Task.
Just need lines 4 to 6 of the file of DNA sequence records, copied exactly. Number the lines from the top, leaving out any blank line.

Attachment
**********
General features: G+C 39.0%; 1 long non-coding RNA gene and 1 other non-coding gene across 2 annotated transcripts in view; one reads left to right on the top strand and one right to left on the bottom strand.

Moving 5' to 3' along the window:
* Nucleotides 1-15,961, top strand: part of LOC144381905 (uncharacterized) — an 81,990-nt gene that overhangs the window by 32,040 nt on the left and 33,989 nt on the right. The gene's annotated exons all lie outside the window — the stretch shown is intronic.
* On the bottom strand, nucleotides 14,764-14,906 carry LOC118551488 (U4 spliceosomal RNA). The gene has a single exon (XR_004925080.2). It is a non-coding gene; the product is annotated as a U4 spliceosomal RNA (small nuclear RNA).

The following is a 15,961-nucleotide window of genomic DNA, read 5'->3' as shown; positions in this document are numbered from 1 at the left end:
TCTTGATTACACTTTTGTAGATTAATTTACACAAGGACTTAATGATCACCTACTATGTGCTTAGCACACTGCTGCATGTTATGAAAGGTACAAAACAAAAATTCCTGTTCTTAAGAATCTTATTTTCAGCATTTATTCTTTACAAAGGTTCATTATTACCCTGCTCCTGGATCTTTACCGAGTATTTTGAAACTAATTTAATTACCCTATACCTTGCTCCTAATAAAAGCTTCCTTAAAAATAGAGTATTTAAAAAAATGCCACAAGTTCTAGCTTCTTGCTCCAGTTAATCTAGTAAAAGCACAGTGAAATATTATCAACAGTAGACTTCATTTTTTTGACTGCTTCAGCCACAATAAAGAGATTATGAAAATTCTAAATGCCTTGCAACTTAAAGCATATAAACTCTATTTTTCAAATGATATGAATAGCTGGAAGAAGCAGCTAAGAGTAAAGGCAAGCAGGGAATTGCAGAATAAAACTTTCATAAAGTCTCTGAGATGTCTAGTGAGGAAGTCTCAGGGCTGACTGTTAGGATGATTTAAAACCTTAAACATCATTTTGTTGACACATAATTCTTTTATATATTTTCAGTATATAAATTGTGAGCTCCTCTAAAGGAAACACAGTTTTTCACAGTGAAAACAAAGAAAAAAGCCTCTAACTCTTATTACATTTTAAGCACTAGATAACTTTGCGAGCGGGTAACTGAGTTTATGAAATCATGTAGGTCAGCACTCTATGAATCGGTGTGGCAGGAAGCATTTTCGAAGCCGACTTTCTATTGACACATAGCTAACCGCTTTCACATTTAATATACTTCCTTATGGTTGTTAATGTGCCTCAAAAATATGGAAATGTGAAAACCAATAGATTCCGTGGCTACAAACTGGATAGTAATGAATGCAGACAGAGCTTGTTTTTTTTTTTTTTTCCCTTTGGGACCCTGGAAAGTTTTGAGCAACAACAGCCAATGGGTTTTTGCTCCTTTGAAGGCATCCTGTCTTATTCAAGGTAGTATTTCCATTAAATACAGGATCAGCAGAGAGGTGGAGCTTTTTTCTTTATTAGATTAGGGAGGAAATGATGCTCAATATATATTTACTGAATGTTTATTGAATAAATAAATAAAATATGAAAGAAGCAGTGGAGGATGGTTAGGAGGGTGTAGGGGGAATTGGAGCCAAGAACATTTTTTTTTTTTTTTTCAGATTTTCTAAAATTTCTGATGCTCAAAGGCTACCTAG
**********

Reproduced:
* On the bottom strand, nucleotides 14,764-14,906 carry LOC118551488 (U4 spliceosomal RNA). The gene has a single exon (XR_004925080.2). It is a non-coding gene; the product is annotated as a U4 spliceosomal RNA (small nuclear RNA).

The following is a 15,961-nucleotide window of genomic DNA, read 5'->3' as shown; positions in this document are numbered from 1 at the left end:
TCTTGATTACACTTTTGTAGATTAATTTACACAAGGACTTAATGATCACCTACTATGTGCTTAGCACACTGCTGCATGTTATGAAAGGTACAAAACAAAAATTCCTGTTCTTAAGAATCTTATTTTCAGCATTTATTCTTTACAAAGGTTCATTATTACCCTGCTCCTGGATCTTTACCGAGTATTTTGAAACTAATTTAATTACCCTATACCTTGCTCCTAATAAAAGCTTCCTTAAAAATAGAGTATTTAAAAAAATGCCACAAGTTCTAGCTTCTTGCTCCAGTTAATCTAGTAAAAGCACAGTGAAATATTATCAACAGTAGACTTCATTTTTTTGACTGCTTCAGCCACAATAAAGAGATTATGAAAATTCTAAATGCCTTGCAACTTAAAGCATATAAACTCTATTTTTCAAATGATATGAATAGCTGGAAGAAGCAGCTAAGAGTAAAGGCAAGCAGGGAATTGCAGAATAAAACTTTCATAAAGTCTCTGAGATGTCTAGTGAGGAAGTCTCAGGGCTGACTGTTAGGATGATTTAAAACCTTAAACATCATTTTGTTGACACATAATTCTTTTATATATTTTCAGTATATAAATTGTGAGCTCCTCTAAAGGAAACACAGTTTTTCACAGTGAAAACAAAGAAAAAAGCCTCTAACTCTTATTACATTTTAAGCACTAGATAACTTTGCGAGCGGGTAACTGAGTTTATGAAATCATGTAGGTCAGCACTCTATGAATCGGTGTGGCAGGAAGCATTTTCGAAGCCGACTTTCTATTGACACATAGCTAACCGCTTTCACATTTAATATACTTCCTTATGGTTGTTAATGTGCCTCAAAAATATGGAAATGTGAAAACCAATAGATTCCGTGGCTACAAACTGGATAGTAATGAATGCAGACAGAGCTTGTTTTTTTTTTTTTTTCCCTTTGGGACCCTGGAAAGTTTTGAGCAACAACAGCCAATGGGTTTTTGCTCCTTTGAAGGCATCCTGTCTTATTCAAGGTAGTATTTCCATTAAATACAGGATCAGCAGAGAGGTGGAGCTTTTTTCTTTATTAGATTAGGGAGGAAATGATGCTCAATATATATTTACTGAATGTTTATTGAATAAATAAATAAAATATGAAAGAAGCAGTGGAGGATGGTTAGGAGGGTGTAGGGGGAATTGGAGCCAAGAACATTTTTTTTTTTTTTTTCAGATTTTCTAAAATTTCTGATGCTCAAAGGCTACCTAG